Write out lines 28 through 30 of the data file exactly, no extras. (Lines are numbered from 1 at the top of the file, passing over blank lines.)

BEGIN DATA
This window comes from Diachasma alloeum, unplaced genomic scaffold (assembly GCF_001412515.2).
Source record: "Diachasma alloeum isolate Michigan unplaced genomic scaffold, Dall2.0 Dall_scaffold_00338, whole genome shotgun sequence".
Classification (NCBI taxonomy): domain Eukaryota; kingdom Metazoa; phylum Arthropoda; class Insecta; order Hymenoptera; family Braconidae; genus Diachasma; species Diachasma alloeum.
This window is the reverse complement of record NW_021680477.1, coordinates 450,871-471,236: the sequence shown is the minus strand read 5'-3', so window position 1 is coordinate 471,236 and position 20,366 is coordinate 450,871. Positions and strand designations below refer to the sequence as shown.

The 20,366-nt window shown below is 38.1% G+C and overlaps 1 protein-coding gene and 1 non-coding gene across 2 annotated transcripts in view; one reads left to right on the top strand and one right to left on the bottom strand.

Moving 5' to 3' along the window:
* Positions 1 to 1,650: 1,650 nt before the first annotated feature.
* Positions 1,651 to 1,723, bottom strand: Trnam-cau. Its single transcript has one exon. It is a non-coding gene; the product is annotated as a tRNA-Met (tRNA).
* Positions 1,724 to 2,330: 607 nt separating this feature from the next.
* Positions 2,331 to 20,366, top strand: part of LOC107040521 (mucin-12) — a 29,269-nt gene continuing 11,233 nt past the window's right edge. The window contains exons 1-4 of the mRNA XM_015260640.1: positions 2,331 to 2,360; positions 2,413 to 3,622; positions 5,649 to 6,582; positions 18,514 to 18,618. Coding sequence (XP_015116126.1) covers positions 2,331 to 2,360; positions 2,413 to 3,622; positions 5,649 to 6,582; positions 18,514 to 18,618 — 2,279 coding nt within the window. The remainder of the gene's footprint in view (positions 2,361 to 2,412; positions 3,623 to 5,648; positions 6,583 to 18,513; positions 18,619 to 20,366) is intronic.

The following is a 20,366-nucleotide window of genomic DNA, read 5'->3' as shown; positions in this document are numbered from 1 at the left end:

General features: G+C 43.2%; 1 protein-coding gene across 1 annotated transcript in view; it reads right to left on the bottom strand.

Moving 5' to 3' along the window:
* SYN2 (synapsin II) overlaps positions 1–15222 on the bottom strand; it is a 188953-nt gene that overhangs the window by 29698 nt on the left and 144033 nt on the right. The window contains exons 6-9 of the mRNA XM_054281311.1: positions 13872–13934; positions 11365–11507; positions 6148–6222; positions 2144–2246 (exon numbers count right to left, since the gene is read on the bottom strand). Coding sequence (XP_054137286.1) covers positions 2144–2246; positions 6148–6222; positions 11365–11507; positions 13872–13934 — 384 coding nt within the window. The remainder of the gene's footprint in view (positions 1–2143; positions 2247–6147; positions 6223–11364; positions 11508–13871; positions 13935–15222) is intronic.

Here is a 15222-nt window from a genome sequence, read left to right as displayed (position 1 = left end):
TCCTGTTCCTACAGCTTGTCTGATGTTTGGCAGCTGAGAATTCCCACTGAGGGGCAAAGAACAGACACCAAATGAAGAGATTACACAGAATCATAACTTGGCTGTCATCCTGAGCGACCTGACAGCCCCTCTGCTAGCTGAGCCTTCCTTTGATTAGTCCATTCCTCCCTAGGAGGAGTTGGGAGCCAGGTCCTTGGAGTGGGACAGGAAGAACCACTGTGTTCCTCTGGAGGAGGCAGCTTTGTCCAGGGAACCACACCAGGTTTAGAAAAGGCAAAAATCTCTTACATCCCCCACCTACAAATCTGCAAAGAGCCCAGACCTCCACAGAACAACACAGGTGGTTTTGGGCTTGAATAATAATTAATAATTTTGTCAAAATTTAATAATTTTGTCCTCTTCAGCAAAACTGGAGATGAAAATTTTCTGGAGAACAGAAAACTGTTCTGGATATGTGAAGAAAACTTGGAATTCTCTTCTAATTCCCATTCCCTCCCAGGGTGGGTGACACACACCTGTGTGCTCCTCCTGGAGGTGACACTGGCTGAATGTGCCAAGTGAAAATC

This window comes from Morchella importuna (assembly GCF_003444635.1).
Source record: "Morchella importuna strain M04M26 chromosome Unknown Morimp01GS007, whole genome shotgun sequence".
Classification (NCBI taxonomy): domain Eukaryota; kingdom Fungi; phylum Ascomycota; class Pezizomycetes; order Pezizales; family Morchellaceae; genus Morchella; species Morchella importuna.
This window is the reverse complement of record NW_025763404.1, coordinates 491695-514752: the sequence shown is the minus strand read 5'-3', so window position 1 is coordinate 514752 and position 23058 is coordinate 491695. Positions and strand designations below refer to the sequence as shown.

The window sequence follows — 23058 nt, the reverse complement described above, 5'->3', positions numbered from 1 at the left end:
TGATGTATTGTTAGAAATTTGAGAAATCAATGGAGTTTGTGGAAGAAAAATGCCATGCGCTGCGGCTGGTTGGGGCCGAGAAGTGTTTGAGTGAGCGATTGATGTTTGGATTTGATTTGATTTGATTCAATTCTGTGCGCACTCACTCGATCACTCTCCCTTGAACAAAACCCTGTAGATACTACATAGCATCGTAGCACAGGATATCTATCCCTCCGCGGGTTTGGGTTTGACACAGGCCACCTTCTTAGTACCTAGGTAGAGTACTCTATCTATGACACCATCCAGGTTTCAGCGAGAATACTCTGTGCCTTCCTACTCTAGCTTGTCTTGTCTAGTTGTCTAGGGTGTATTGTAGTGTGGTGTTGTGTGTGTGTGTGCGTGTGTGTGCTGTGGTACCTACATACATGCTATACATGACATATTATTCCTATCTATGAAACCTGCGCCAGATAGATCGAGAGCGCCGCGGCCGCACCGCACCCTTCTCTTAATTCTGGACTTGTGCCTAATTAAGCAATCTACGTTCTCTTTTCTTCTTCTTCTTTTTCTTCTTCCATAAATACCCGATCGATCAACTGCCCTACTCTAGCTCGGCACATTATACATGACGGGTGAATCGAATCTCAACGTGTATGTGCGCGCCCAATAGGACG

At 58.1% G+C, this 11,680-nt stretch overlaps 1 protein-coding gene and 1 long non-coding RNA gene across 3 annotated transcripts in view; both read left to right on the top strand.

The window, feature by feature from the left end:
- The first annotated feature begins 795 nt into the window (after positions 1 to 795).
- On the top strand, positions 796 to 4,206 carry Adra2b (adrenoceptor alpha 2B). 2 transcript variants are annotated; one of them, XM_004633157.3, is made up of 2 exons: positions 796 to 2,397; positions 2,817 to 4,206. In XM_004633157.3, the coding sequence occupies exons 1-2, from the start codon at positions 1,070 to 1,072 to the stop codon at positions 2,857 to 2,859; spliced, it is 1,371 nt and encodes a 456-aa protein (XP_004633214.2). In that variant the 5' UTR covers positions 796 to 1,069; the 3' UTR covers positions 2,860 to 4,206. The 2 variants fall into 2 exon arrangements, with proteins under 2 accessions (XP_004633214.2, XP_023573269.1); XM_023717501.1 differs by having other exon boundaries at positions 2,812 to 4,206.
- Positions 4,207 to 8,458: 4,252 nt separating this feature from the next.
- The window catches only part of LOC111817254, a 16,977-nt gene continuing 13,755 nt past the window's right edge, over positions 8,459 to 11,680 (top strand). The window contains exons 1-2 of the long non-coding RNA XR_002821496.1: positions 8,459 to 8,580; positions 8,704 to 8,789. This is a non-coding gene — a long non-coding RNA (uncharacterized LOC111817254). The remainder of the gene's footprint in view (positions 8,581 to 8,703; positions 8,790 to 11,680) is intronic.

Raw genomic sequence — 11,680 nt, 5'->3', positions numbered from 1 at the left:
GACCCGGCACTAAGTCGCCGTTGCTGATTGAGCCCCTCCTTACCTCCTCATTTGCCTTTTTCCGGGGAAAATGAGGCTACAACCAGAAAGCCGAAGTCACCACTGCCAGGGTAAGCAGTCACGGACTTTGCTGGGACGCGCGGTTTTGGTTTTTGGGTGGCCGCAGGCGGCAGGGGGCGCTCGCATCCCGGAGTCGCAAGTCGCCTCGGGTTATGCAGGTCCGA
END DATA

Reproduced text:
- The window catches only part of LOC111817254, a 16,977-nt gene continuing 13,755 nt past the window's right edge, over positions 8,459 to 11,680 (top strand). The window contains exons 1-2 of the long non-coding RNA XR_002821496.1: positions 8,459 to 8,580; positions 8,704 to 8,789. This is a non-coding gene — a long non-coding RNA (uncharacterized LOC111817254). The remainder of the gene's footprint in view (positions 8,581 to 8,703; positions 8,790 to 11,680) is intronic.

Raw genomic sequence — 11,680 nt, 5'->3', positions numbered from 1 at the left:
GACCCGGCACTAAGTCGCCGTTGCTGATTGAGCCCCTCCTTACCTCCTCATTTGCCTTTTTCCGGGGAAAATGAGGCTACAACCAGAAAGCCGAAGTCACCACTGCCAGGGTAAGCAGTCACGGACTTTGCTGGGACGCGCGGTTTTGGTTTTTGGGTGGCCGCAGGCGGCAGGGGGCGCTCGCATCCCGGAGTCGCAAGTCGCCTCGGGTTATGCAGGTCCGA